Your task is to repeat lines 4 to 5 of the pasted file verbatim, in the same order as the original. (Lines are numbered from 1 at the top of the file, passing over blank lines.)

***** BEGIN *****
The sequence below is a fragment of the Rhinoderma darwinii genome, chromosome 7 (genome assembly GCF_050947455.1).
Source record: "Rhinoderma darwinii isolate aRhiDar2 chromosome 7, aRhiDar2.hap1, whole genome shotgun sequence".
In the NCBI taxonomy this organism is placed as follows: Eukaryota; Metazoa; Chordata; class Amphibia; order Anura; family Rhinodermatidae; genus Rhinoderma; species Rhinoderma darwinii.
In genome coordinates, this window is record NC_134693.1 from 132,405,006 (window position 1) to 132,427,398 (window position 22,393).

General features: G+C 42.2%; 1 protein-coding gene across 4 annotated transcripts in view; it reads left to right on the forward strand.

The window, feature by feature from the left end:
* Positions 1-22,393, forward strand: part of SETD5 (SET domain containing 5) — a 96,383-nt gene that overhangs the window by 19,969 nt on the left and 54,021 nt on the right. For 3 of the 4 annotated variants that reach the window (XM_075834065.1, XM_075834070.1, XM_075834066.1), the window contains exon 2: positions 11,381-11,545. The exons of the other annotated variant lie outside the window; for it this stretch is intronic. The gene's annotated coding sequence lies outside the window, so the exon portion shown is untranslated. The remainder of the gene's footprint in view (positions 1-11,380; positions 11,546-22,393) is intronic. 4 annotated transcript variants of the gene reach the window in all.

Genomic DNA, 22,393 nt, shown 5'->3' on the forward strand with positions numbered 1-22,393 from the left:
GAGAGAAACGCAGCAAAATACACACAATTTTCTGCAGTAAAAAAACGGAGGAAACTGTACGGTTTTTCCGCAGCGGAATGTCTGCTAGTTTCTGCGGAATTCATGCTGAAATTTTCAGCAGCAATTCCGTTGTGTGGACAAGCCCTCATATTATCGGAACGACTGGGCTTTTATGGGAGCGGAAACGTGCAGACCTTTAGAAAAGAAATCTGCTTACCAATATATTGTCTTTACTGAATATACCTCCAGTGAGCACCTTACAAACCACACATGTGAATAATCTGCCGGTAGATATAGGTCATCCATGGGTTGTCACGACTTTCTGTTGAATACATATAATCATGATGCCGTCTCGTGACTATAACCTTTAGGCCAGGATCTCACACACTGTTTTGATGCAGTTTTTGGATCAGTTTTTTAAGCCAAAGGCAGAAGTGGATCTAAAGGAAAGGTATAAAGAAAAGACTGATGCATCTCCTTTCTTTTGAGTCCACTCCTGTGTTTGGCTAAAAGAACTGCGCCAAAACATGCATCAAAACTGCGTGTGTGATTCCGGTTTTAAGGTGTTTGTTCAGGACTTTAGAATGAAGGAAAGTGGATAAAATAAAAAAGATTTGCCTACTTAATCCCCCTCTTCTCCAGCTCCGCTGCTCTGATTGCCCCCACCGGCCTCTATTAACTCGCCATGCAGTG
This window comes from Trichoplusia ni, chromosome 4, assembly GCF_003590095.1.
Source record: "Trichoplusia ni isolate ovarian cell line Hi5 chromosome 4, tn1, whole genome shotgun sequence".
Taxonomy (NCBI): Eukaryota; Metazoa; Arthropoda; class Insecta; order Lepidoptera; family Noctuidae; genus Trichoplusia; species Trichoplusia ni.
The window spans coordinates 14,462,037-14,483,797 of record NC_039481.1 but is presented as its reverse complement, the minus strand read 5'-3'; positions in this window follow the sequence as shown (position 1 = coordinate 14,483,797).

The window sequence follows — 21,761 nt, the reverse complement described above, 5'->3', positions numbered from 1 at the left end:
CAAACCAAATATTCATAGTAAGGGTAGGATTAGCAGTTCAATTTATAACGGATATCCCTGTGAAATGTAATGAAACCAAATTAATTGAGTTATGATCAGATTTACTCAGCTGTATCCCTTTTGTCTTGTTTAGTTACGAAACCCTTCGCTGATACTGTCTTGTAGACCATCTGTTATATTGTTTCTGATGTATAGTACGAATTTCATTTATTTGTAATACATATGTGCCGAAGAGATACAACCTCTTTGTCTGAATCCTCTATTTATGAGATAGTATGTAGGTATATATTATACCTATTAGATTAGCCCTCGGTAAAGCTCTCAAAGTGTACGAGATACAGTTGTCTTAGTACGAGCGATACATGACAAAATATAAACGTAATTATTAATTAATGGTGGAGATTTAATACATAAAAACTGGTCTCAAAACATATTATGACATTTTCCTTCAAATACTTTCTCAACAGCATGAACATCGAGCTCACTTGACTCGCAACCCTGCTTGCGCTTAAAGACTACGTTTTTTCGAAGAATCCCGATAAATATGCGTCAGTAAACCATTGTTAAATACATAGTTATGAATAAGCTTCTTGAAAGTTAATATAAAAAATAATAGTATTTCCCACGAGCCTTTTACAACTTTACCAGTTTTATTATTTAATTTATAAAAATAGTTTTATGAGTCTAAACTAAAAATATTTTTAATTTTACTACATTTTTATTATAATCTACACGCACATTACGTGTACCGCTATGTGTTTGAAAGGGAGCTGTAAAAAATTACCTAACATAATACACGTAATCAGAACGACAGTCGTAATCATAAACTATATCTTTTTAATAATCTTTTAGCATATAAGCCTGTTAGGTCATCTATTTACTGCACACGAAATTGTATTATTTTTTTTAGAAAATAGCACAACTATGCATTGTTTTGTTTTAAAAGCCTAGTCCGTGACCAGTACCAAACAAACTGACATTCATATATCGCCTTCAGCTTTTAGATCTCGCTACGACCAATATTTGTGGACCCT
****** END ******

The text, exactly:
In genome coordinates, this window is record NC_134693.1 from 132,405,006 (window position 1) to 132,427,398 (window position 22,393).

General features: G+C 42.2%; 1 protein-coding gene across 4 annotated transcripts in view; it reads left to right on the forward strand.